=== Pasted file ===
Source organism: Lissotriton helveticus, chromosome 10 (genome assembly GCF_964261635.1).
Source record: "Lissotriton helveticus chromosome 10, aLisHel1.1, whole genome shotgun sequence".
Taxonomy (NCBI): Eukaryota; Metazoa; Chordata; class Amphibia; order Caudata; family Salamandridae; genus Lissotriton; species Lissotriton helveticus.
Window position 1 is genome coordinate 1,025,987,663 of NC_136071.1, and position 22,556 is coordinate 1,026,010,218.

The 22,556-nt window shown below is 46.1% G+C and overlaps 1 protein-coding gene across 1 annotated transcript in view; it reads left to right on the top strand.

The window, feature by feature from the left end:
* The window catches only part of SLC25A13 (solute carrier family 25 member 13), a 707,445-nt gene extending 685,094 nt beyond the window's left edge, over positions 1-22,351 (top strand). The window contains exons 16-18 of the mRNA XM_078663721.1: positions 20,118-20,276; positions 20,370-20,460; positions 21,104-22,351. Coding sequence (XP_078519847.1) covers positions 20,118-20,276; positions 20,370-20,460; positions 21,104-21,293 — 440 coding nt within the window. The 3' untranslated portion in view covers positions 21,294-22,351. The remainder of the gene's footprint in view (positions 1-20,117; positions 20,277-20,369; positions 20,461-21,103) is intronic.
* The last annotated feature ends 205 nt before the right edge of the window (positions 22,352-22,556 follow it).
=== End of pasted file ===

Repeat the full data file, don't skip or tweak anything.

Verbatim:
Source organism: Lissotriton helveticus, chromosome 10 (genome assembly GCF_964261635.1).
Source record: "Lissotriton helveticus chromosome 10, aLisHel1.1, whole genome shotgun sequence".
Taxonomy (NCBI): Eukaryota; Metazoa; Chordata; class Amphibia; order Caudata; family Salamandridae; genus Lissotriton; species Lissotriton helveticus.
Window position 1 is genome coordinate 1,025,987,663 of NC_136071.1, and position 22,556 is coordinate 1,026,010,218.

The 22,556-nt window shown below is 46.1% G+C and overlaps 1 protein-coding gene across 1 annotated transcript in view; it reads left to right on the top strand.

The window, feature by feature from the left end:
* The window catches only part of SLC25A13 (solute carrier family 25 member 13), a 707,445-nt gene extending 685,094 nt beyond the window's left edge, over positions 1-22,351 (top strand). The window contains exons 16-18 of the mRNA XM_078663721.1: positions 20,118-20,276; positions 20,370-20,460; positions 21,104-22,351. Coding sequence (XP_078519847.1) covers positions 20,118-20,276; positions 20,370-20,460; positions 21,104-21,293 — 440 coding nt within the window. The 3' untranslated portion in view covers positions 21,294-22,351. The remainder of the gene's footprint in view (positions 1-20,117; positions 20,277-20,369; positions 20,461-21,103) is intronic.
* The last annotated feature ends 205 nt before the right edge of the window (positions 22,352-22,556 follow it).